Those chills and aches you feel when sick are controlled by the brain, not immune system, Harvard study shows

When someone feels the first nasty effects of a bug – such as chills, fever or fatigue – most people think the immune system is kicking into gear. A new study debunks that theory, showing that it’s the brain that controls this process.

Scientists at Harvard University have identified small group of neurons in the brain that control symptoms of sickness. The nervous system talks to the immune system to work out that the body has an infection before the symptoms manifest themselves. They hope knowledge of this process could be used to reverse it in humans when the symptoms’ effects, such as a dangerously high fever or a worryingly stark loss of appetite, could damage someone’s health.

These reactions are normally healthy, but when they become too extreme they can be dangerous and impede recovery. The findings could also help people such as chemotherapy patients, who have a very low appetite, but doctors had previously known little about how best to help them.

The neurons, which have not previously been described, are found in an area of the hypothalamus, a part of the brain that controls key functions that keep the body in a balanced, healthy state. These neurons have receptors that can detect molecular signals coming from the immune system, which most neurons cannot do.

The neurons sit right next to the blood-brain barrier, which helps circulate blood to the brain. Cells in the blood-brain barrier are in contact with both blood and the immune system and these cells, which are not neurons, secrete cytokines and chemokines that, in turn, activate the neurons that the researchers found.

The research began as an attempt to look at the “fever effect” in people with autism. This is a phenomenon where autistic people display fewer signs and symptoms of their condition when they have a high temperature.

The team wanted to find the neurons which cause a fever and link them to the neurons that are involved in social behavior. Instead, the team found neurons which are activated when someone is sick.

Lead study author Dr. Jessica Osterhout zeroed in on about 1,000 neurons in the ventral medial preoptic area of the hypothalamus because of their location next to the blood-brain barrier. She injected mice with pro-inflammatory agents which mimic bacterial or viral infection and analysed which parts of the brain lit up in scans.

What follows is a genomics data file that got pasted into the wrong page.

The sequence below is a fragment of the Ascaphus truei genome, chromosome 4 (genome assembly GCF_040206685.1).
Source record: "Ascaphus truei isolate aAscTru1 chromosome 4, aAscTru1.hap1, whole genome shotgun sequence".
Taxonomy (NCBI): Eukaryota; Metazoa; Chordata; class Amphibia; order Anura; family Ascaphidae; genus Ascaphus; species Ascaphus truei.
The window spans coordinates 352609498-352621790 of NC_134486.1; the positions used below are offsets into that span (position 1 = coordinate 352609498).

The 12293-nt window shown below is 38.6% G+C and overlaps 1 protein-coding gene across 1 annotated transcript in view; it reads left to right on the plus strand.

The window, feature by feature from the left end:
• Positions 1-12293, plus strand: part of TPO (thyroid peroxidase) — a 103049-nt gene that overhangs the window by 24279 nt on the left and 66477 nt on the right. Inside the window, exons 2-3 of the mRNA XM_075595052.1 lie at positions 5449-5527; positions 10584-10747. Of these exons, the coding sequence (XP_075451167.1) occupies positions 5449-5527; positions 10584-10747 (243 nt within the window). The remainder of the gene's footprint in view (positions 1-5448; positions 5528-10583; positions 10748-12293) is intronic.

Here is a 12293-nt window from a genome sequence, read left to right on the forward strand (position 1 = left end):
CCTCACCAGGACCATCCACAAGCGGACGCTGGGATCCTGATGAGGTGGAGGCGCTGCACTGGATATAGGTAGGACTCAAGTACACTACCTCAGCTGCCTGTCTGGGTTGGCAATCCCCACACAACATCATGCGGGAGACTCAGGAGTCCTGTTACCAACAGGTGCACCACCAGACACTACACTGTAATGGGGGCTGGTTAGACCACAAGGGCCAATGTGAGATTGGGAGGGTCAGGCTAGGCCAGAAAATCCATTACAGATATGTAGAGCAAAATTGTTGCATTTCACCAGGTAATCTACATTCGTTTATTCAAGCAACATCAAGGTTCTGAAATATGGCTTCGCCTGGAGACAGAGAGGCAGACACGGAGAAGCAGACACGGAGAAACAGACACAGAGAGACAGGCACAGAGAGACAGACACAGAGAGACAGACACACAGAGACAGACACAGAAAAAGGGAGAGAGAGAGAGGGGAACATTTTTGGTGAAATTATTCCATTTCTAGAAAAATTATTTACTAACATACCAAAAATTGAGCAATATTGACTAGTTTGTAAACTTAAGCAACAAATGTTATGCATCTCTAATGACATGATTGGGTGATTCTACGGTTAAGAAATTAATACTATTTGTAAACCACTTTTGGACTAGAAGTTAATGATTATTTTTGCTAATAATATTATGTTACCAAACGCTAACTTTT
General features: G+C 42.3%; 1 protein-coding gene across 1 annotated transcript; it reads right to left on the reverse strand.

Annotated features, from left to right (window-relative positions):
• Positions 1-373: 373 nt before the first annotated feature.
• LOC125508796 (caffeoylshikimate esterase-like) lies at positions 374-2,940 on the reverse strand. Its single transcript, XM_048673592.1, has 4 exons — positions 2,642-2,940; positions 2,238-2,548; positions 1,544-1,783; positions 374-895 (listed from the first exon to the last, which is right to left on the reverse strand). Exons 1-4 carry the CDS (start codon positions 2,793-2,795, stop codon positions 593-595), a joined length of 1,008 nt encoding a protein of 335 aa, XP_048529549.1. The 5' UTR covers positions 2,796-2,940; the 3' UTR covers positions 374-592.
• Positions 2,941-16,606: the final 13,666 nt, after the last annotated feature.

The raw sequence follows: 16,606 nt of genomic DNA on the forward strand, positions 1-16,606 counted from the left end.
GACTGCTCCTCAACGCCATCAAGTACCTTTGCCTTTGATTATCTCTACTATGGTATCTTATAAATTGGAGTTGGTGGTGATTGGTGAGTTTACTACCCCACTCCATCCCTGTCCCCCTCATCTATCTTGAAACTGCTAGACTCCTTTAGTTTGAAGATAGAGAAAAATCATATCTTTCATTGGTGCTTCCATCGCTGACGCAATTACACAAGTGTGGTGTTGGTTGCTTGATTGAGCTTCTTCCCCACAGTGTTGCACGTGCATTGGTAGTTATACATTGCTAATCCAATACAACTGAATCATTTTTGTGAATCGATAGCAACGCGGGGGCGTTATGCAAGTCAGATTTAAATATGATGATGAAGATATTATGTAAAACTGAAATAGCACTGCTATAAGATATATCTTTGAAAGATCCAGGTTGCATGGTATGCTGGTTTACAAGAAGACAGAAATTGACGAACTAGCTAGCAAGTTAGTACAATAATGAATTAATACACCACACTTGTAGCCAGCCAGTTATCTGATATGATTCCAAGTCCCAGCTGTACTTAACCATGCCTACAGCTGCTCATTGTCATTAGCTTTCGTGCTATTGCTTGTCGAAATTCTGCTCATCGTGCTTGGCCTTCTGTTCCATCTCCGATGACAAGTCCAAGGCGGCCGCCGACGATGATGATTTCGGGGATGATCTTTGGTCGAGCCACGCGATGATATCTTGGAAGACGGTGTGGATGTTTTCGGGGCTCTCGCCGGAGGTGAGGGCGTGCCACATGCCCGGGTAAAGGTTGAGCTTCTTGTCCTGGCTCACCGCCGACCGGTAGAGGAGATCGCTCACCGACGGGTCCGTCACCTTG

The team then investigated the connections between the different groups of neurons. They could activate or silence these neurons on command in the mice’s brains and could pin down their function by seeing what happened. By using these tools, they could increase body temperature in the mice, increase warmth-seeking behavior, and reduce appetite.

The neurons they describe project to 12 brain areas, some of which are known to control thirst, pain sensation, and social interactions. This suggests other sickness behaviors may also be affected by the neuron activity there.

Scientists also found this group of neurons became more active when molecules from the immune system gave off more signals, which suggests the brain and immune system were communicating with each other in the ventral medial preoptic area of the brain and the blood-brain barrier right next to it.

“It was important for us to establish this general principle that the brain can even sense these immune states. This was poorly understood before,” Dr. Osterhout explains in a statement. “If we know how it works, perhaps we can help patients who have difficulty with these kinds of symptoms, like chemo patients or cancer patients, for example, who have a very low appetite but there’s really nothing we can do for them.

“As a neuroscientist,” she continues, “we often think of neurons activating other neurons and not that these other paracrine type or secretion type methods are really critical. It changed how I thought about the problem.”

The team now wants to explore other areas the neurons they found project to and use their findings to understand the “fever effect” in autistic people which they originally set out to probe.

The findings are published in the journal Nature.

Report by South West News Service writer Gwyn Wright

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